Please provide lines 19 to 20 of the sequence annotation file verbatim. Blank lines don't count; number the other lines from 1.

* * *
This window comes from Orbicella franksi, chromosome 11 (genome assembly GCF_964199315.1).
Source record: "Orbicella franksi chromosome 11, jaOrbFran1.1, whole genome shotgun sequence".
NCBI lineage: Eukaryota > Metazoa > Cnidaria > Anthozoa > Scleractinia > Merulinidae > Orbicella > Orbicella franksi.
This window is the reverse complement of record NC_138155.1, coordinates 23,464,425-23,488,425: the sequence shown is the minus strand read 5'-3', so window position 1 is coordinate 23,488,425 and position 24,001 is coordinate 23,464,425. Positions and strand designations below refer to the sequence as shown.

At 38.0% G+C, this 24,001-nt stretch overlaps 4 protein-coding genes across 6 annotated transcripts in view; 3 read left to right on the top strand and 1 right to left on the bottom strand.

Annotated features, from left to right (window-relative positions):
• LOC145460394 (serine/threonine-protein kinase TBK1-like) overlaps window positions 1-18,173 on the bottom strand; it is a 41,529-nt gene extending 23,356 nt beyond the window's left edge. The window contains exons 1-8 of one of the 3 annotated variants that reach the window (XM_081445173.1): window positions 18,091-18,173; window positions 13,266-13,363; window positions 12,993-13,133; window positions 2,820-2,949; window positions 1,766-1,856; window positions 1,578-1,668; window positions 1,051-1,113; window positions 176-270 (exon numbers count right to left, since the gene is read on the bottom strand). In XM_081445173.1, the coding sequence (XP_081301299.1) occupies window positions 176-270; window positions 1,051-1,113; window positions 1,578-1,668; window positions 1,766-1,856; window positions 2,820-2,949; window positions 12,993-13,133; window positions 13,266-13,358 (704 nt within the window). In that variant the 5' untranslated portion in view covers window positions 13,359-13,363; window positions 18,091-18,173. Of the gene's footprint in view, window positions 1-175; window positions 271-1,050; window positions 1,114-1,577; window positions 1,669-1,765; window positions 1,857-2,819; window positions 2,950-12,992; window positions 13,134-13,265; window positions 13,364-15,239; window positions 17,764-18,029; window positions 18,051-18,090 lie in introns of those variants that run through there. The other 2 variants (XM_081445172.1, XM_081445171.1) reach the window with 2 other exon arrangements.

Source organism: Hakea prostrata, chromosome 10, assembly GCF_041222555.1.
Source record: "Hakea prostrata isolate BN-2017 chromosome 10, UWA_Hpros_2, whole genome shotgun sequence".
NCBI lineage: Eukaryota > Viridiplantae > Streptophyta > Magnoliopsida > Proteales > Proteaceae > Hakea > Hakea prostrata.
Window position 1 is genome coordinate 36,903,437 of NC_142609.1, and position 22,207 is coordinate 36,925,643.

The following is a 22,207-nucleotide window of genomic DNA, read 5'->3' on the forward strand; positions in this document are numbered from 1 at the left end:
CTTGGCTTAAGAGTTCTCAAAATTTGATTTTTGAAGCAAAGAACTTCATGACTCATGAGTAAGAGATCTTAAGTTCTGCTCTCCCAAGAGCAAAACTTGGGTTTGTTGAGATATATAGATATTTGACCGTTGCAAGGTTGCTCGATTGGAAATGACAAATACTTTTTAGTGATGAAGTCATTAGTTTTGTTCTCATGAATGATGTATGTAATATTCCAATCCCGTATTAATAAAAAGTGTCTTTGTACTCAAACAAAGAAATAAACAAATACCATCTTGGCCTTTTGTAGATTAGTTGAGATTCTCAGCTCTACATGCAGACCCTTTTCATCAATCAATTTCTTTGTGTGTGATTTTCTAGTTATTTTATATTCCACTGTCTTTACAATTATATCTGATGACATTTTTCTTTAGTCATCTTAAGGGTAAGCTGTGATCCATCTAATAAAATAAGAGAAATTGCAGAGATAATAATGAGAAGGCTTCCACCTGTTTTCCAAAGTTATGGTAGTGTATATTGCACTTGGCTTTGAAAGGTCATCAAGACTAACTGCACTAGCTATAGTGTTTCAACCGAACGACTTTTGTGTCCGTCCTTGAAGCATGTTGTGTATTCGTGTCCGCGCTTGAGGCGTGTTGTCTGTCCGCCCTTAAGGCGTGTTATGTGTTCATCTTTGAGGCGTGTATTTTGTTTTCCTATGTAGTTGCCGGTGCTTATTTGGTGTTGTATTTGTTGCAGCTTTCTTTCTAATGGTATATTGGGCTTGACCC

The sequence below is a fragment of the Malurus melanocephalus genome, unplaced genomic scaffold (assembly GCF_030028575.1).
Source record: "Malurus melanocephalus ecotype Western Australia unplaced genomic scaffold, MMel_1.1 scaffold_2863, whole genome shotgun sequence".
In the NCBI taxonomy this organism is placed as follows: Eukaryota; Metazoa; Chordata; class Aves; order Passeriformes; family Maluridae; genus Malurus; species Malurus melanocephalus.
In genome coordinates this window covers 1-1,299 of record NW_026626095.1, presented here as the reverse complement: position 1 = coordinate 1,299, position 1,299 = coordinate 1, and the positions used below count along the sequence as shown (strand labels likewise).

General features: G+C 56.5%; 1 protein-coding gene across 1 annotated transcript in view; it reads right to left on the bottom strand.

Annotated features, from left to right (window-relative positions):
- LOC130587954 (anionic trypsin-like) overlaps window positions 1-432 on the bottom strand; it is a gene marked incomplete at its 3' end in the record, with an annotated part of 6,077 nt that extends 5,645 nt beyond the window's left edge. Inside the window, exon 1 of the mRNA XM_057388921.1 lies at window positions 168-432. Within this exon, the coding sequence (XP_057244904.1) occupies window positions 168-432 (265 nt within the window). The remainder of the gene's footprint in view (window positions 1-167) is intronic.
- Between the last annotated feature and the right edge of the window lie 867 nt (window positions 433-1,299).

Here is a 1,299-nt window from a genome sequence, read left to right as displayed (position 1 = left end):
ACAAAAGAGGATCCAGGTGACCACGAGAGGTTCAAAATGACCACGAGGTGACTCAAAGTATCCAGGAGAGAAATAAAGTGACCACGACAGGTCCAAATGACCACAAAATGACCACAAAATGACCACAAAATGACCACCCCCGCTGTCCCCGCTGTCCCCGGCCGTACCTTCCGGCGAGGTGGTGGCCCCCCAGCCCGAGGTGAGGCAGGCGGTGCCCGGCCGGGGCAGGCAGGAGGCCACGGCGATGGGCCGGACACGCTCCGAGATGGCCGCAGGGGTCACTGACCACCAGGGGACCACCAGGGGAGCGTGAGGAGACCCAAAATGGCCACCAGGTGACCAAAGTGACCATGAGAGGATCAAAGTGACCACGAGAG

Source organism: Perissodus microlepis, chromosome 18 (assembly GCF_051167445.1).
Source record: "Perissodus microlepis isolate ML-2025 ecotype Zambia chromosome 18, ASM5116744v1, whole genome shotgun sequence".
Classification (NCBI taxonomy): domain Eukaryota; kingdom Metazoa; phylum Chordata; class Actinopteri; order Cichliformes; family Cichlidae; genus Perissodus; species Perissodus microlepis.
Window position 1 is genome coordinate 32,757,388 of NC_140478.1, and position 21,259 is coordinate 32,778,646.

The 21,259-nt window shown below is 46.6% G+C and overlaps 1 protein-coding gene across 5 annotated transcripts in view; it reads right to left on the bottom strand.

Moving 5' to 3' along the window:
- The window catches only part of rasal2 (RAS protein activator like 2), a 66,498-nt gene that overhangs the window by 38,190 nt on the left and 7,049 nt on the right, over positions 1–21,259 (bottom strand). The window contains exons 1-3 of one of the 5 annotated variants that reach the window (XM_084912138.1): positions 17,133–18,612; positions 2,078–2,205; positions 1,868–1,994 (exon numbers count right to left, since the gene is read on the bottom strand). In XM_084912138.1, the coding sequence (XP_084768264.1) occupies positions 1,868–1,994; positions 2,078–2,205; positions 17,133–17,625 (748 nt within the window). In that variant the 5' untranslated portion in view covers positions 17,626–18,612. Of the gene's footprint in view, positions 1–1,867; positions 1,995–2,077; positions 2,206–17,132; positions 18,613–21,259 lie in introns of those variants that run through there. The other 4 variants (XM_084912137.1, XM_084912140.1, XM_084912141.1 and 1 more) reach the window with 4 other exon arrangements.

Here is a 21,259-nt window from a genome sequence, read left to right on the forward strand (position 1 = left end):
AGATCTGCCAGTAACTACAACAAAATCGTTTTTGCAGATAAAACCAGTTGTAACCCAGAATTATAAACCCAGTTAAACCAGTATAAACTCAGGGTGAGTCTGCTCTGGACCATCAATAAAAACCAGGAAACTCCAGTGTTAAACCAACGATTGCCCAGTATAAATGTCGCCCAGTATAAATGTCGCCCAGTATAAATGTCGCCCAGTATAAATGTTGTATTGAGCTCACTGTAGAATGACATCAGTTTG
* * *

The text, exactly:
Annotated features, from left to right (window-relative positions):
- LOC130587954 (anionic trypsin-like) overlaps window positions 1-432 on the bottom strand; it is a gene marked incomplete at its 3' end in the record, with an annotated part of 6,077 nt that extends 5,645 nt beyond the window's left edge. Inside the window, exon 1 of the mRNA XM_057388921.1 lies at window positions 168-432. Within this exon, the coding sequence (XP_057244904.1) occupies window positions 168-432 (265 nt within the window). The remainder of the gene's footprint in view (window positions 1-167) is intronic.